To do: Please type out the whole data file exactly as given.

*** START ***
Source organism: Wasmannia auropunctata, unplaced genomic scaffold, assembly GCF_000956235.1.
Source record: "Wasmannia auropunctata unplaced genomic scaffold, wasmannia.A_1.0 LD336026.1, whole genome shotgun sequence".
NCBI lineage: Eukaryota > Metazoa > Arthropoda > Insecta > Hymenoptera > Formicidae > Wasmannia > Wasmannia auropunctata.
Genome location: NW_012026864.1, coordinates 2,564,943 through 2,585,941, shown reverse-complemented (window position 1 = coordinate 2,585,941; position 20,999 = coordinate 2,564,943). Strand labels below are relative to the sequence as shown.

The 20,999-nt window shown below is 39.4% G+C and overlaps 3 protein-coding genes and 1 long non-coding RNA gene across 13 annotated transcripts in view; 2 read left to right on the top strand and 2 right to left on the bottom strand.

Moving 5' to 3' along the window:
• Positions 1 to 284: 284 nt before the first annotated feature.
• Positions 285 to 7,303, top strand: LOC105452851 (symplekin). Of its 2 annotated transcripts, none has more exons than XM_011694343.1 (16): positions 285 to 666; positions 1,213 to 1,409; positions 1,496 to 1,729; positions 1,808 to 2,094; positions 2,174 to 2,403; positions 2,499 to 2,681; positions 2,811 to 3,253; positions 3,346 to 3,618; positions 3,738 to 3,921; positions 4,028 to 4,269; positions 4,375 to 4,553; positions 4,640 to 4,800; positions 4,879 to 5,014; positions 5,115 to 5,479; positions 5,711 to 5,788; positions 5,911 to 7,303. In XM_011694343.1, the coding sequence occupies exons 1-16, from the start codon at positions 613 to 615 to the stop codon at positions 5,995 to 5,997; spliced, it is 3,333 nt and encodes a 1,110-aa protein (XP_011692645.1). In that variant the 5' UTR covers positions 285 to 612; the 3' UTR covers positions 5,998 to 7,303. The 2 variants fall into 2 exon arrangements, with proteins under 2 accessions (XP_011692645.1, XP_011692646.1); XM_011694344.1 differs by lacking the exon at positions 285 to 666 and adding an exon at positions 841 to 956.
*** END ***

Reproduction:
Source organism: Wasmannia auropunctata, unplaced genomic scaffold, assembly GCF_000956235.1.
Source record: "Wasmannia auropunctata unplaced genomic scaffold, wasmannia.A_1.0 LD336026.1, whole genome shotgun sequence".
NCBI lineage: Eukaryota > Metazoa > Arthropoda > Insecta > Hymenoptera > Formicidae > Wasmannia > Wasmannia auropunctata.
Genome location: NW_012026864.1, coordinates 2,564,943 through 2,585,941, shown reverse-complemented (window position 1 = coordinate 2,585,941; position 20,999 = coordinate 2,564,943). Strand labels below are relative to the sequence as shown.

The 20,999-nt window shown below is 39.4% G+C and overlaps 3 protein-coding genes and 1 long non-coding RNA gene across 13 annotated transcripts in view; 2 read left to right on the top strand and 2 right to left on the bottom strand.

Moving 5' to 3' along the window:
• Positions 1 to 284: 284 nt before the first annotated feature.
• Positions 285 to 7,303, top strand: LOC105452851 (symplekin). Of its 2 annotated transcripts, none has more exons than XM_011694343.1 (16): positions 285 to 666; positions 1,213 to 1,409; positions 1,496 to 1,729; positions 1,808 to 2,094; positions 2,174 to 2,403; positions 2,499 to 2,681; positions 2,811 to 3,253; positions 3,346 to 3,618; positions 3,738 to 3,921; positions 4,028 to 4,269; positions 4,375 to 4,553; positions 4,640 to 4,800; positions 4,879 to 5,014; positions 5,115 to 5,479; positions 5,711 to 5,788; positions 5,911 to 7,303. In XM_011694343.1, the coding sequence occupies exons 1-16, from the start codon at positions 613 to 615 to the stop codon at positions 5,995 to 5,997; spliced, it is 3,333 nt and encodes a 1,110-aa protein (XP_011692645.1). In that variant the 5' UTR covers positions 285 to 612; the 3' UTR covers positions 5,998 to 7,303. The 2 variants fall into 2 exon arrangements, with proteins under 2 accessions (XP_011692645.1, XP_011692646.1); XM_011694344.1 differs by lacking the exon at positions 285 to 666 and adding an exon at positions 841 to 956.